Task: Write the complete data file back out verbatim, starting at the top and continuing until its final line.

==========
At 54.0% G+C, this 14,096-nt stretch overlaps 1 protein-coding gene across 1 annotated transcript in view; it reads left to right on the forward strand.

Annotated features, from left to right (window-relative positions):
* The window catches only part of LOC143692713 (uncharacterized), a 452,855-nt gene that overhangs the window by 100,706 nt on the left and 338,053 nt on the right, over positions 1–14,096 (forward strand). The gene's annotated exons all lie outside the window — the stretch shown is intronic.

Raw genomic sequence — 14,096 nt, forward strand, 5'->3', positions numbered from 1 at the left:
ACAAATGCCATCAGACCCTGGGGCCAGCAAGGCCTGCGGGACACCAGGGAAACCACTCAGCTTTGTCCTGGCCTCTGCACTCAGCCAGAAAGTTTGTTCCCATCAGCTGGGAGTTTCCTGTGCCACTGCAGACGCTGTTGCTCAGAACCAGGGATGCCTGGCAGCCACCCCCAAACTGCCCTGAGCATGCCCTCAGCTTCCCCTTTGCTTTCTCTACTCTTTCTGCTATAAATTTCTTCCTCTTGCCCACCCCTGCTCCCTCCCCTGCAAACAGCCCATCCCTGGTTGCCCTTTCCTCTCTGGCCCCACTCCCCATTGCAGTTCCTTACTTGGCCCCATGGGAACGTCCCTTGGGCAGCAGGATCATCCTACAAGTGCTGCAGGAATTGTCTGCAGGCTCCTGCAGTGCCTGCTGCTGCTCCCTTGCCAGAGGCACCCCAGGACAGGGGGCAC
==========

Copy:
At 54.0% G+C, this 14,096-nt stretch overlaps 1 protein-coding gene across 1 annotated transcript in view; it reads left to right on the forward strand.

Annotated features, from left to right (window-relative positions):
* The window catches only part of LOC143692713 (uncharacterized), a 452,855-nt gene that overhangs the window by 100,706 nt on the left and 338,053 nt on the right, over positions 1–14,096 (forward strand). The gene's annotated exons all lie outside the window — the stretch shown is intronic.

Raw genomic sequence — 14,096 nt, forward strand, 5'->3', positions numbered from 1 at the left:
ACAAATGCCATCAGACCCTGGGGCCAGCAAGGCCTGCGGGACACCAGGGAAACCACTCAGCTTTGTCCTGGCCTCTGCACTCAGCCAGAAAGTTTGTTCCCATCAGCTGGGAGTTTCCTGTGCCACTGCAGACGCTGTTGCTCAGAACCAGGGATGCCTGGCAGCCACCCCCAAACTGCCCTGAGCATGCCCTCAGCTTCCCCTTTGCTTTCTCTACTCTTTCTGCTATAAATTTCTTCCTCTTGCCCACCCCTGCTCCCTCCCCTGCAAACAGCCCATCCCTGGTTGCCCTTTCCTCTCTGGCCCCACTCCCCATTGCAGTTCCTTACTTGGCCCCATGGGAACGTCCCTTGGGCAGCAGGATCATCCTACAAGTGCTGCAGGAATTGTCTGCAGGCTCCTGCAGTGCCTGCTGCTGCTCCCTTGCCAGAGGCACCCCAGGACAGGGGGCAC